Survey after study highlights a now unsurprising finding: the alarming lack of retirement preparedness among working-age adults. The latest report, which focuses on women worldwide, is no exception.
The 2014 Aegon Retirement Readiness Survey, a collaboration of Aegon and Transamerica Center for Retirement Studies, reveals that only 1 in 5 women globally believe they are saving enough for retirement. And 40 percent say that they don’t know if they are on track.
“Our findings show that while women are successfully closing the gender gap in some areas of their lives, they are less prepared than men are for retirement,” the report states. “Different working patterns and extra child care responsibilities often prevent women from taking steps to plan and save for later life.
“Broadly, women share the same hopes for retirement as men,” the report adds. “But as many as half lack confidence that they will enjoy a comfortable retirement.”
The survey reveals that nearly a quarter (24 percent) of women associate retirement with “insecurity” and almost one-fifth (18 percent) with “poverty.”
The survey is based on responses from 16,000 employees and retirees in 15 countries (including the U.S.), more than half of whom are women (7,956 in total), married or cohabitating (62 percent) and have an undergraduate degree or higher (52 percent).
The study indicates the age at which women expect to enter retirement varies by as much as 12 years, according to where they live. On average, women expect to retire at the age of 62. Women expect to retire much later in the U.S., around the age of 66, whereas in China the expected retirement age is just 53 (the official age at which women there become eligible to claim retirement benefits).
Expected replacement income needed in retirement varies by 27 percent among women across the countries in the survey. Women in Hungary, for example, think they will need to replace up to 86 percent of their current earnings. This falls to 59 percent of working-age income among women in India.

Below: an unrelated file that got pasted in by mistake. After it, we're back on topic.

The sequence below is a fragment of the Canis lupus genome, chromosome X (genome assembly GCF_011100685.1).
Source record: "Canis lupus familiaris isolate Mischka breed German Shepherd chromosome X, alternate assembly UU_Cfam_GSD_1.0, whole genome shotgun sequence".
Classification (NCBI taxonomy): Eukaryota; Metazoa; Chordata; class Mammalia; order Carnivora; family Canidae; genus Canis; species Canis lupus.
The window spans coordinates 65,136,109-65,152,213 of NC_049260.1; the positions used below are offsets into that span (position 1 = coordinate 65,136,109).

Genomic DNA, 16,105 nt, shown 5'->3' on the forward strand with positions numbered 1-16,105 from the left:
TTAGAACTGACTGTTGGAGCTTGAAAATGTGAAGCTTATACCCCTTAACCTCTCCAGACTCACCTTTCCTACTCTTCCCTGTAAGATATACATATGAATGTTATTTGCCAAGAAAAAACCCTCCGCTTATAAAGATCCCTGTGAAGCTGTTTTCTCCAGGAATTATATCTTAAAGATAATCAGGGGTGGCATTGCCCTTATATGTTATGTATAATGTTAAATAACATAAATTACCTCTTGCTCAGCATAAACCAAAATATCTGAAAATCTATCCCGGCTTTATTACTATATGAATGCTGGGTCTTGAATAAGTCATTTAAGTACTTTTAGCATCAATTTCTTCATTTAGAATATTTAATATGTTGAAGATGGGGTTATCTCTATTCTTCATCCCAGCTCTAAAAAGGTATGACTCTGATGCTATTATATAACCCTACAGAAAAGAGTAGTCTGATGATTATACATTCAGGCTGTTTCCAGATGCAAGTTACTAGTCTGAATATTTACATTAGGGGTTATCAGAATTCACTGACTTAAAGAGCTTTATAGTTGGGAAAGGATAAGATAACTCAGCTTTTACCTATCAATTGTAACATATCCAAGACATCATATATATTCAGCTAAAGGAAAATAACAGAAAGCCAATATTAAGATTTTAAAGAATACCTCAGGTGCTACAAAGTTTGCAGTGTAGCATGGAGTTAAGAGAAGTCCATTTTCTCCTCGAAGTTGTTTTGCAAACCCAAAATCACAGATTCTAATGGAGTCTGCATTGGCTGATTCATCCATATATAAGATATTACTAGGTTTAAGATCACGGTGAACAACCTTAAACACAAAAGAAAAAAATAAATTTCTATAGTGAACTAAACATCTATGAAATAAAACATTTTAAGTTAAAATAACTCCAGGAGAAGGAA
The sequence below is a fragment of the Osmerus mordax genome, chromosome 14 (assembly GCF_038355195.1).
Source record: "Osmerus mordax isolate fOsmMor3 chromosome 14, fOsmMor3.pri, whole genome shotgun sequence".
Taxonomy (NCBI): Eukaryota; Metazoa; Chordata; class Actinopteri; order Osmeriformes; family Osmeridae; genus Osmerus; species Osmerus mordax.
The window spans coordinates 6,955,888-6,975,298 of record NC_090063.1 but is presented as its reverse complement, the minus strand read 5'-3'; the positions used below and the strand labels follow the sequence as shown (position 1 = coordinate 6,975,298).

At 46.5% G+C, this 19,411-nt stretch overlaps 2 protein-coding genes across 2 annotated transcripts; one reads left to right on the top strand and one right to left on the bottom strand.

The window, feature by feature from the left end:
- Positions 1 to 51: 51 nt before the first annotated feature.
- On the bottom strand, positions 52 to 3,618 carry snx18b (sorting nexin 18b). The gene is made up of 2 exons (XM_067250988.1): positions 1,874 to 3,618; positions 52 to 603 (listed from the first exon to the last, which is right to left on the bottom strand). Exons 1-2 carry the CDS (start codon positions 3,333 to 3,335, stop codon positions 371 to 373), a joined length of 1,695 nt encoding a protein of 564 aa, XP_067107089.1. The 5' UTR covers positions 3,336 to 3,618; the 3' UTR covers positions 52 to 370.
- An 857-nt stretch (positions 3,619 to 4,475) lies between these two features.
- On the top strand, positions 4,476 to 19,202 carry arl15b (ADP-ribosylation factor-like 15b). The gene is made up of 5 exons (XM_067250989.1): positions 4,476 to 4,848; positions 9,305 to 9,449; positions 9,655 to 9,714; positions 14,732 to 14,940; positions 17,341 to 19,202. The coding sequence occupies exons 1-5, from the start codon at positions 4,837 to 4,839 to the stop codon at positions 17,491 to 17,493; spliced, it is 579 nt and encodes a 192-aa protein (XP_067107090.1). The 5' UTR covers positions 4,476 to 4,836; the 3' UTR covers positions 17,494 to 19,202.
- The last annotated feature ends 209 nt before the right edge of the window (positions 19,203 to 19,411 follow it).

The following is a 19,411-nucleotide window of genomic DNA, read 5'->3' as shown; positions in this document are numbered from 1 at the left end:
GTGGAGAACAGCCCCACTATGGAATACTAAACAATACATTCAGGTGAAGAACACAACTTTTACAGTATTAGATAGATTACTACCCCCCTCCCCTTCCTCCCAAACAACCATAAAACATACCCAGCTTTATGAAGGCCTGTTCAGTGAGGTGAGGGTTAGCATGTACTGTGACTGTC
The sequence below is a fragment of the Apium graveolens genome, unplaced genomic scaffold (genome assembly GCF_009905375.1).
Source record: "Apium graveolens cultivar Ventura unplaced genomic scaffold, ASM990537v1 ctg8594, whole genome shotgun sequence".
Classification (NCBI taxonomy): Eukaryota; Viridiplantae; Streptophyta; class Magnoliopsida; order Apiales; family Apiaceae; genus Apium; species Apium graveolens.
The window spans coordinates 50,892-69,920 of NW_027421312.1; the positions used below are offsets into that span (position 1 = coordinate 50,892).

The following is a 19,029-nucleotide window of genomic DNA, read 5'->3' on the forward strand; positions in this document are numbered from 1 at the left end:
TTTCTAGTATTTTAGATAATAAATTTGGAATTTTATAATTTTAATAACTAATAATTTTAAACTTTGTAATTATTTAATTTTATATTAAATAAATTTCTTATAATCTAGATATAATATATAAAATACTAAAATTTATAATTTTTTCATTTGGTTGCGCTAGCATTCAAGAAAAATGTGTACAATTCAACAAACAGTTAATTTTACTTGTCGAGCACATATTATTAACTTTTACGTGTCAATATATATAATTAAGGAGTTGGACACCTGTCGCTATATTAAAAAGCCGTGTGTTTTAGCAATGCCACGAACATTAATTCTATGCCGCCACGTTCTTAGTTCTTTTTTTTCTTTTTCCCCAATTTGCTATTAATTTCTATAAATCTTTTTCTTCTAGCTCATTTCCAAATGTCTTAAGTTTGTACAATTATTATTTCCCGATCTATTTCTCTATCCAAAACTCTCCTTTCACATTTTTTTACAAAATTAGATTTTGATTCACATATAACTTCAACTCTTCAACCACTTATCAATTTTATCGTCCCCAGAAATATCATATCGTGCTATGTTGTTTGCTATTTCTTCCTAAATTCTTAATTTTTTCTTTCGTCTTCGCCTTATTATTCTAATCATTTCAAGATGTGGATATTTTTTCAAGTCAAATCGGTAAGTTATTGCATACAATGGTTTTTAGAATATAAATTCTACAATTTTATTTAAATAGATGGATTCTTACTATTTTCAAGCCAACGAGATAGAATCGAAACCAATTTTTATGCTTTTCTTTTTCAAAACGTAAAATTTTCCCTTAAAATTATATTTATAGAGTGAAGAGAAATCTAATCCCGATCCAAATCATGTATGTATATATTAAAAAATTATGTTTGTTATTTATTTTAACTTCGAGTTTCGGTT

The report also finds that:
Half (49 percent) of women in work are not confident they will be able to retire with a lifestyle that they consider comfortable. This peaks at 88 percent among women in Poland.
The lack of preparedness is reflected by a score for women of just 5.5 (out of 10) on Aegon’s Retirement Readiness Index. Men score a 6.0 on the Index.
Only 10 percent of survey respondents say they feel very prepared for retirement and are saving enough. More than twice as many (23 percent) say they feel “very unprepared” and are hardly saving at all.
Only slightly more than one-third (36 percent) of women claim to be dedicated savers whose approach is always to make sure they are saving for retirement.
Over half (54 percent) of women who are married or living with a partner anticipate they will be dependent on their spouse’s income during retirement.
Charts starting on the next page highlight key findings from the Aegon-Transamerica survey. As these charts show, women have now largely closed the gap with men in terms of educational achievement. Women in the survey are as likely as men to graduate from high school and have a college undergraduate or graduate degree.
The survey observes, however, a lower rate of full-time employment among women than men; and, conversely, a higher incidence of part-time employment. Additionally, women, on average, generate about 27 percent less in income than men do. And they have a reduced access to workplace retirement benefits. (Click to enlarge charts.)
On average, women envision entering full retirement at age 62, but this number varies by country. In the U.S., women expect to retire at about age of 66, whereas in China the expected retirement age is just 53 years. A key factor underpinning the age range: differences in policies within each country as to when individuals can begin receiving government retirement benefits.